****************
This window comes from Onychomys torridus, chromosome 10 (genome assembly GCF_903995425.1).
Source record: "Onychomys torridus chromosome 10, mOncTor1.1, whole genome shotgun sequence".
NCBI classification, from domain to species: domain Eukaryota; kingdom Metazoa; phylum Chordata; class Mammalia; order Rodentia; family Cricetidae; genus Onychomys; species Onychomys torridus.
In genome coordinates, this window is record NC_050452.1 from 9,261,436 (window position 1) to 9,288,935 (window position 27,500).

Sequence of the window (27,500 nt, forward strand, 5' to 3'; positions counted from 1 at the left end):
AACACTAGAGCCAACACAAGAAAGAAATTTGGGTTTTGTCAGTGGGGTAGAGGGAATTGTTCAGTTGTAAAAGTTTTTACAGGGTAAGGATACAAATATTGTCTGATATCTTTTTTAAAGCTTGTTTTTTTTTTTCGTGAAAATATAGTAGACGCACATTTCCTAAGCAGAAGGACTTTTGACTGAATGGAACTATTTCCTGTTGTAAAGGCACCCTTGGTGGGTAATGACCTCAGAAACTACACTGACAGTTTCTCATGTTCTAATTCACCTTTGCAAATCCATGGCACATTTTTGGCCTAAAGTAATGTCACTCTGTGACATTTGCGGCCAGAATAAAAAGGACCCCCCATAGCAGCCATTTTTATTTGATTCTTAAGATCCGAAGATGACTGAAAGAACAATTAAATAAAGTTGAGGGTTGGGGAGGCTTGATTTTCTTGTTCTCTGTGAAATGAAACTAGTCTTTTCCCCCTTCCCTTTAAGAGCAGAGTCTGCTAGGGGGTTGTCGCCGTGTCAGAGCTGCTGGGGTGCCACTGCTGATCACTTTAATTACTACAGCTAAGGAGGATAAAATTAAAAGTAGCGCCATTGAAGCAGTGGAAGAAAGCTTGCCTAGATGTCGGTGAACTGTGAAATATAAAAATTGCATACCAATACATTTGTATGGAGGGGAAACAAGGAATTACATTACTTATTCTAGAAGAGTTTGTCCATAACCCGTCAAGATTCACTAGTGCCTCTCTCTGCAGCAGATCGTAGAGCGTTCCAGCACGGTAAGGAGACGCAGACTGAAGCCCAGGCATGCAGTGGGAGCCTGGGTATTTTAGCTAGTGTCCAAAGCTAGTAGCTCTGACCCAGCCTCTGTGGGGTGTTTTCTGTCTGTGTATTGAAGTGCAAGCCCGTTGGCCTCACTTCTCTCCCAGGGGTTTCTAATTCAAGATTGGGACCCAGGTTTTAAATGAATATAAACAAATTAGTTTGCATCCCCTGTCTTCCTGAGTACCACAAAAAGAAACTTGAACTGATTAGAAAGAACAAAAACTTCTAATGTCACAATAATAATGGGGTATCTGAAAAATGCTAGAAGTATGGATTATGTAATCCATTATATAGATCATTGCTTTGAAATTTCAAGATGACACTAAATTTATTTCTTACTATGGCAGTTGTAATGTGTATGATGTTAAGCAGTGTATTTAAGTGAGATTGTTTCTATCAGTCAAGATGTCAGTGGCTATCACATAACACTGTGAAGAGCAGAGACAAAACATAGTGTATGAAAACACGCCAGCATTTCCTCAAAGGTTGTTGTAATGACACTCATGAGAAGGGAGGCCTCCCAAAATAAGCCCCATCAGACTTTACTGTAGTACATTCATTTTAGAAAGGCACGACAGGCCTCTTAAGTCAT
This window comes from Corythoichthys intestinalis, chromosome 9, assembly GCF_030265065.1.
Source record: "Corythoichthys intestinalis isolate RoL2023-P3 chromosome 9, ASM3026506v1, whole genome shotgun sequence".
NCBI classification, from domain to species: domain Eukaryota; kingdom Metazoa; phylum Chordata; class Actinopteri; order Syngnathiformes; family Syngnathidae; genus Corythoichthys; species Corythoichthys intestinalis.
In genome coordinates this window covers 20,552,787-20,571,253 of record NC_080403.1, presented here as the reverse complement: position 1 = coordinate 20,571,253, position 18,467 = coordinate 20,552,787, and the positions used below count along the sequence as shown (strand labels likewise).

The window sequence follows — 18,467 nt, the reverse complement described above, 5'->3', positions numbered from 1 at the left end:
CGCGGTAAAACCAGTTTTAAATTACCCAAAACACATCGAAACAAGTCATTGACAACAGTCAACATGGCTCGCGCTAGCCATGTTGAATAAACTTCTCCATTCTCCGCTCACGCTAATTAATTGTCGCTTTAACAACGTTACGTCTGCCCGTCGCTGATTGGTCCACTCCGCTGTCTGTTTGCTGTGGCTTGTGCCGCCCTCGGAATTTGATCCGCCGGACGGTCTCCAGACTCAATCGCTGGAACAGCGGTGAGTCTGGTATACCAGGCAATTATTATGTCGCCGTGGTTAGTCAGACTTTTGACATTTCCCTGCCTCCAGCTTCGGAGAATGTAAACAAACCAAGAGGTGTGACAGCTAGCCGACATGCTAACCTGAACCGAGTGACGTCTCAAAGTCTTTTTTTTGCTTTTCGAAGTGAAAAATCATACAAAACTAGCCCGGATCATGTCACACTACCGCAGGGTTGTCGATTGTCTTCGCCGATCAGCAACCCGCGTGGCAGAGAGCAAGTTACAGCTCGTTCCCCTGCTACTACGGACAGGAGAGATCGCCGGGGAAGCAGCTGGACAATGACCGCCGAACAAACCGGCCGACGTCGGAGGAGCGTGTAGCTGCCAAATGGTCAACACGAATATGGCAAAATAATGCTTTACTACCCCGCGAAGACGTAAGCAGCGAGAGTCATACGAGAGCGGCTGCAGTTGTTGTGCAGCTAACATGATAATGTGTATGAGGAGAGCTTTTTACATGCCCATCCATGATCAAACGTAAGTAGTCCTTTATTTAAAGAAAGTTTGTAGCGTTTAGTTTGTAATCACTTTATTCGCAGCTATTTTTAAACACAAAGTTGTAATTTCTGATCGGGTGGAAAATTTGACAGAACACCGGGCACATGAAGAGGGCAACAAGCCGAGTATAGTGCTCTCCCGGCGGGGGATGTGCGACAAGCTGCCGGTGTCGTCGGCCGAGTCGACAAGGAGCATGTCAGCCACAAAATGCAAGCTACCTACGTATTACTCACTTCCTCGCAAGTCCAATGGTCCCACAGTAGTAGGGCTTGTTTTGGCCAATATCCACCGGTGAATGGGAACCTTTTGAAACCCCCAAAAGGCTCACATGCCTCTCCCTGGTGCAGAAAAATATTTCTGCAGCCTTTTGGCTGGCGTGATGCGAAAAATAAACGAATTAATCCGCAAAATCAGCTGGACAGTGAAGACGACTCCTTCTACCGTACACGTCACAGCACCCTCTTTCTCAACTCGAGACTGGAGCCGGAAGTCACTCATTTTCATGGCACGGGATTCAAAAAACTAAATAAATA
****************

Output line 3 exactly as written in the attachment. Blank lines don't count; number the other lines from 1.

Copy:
NCBI classification, from domain to species: domain Eukaryota; kingdom Metazoa; phylum Chordata; class Mammalia; order Rodentia; family Cricetidae; genus Onychomys; species Onychomys torridus.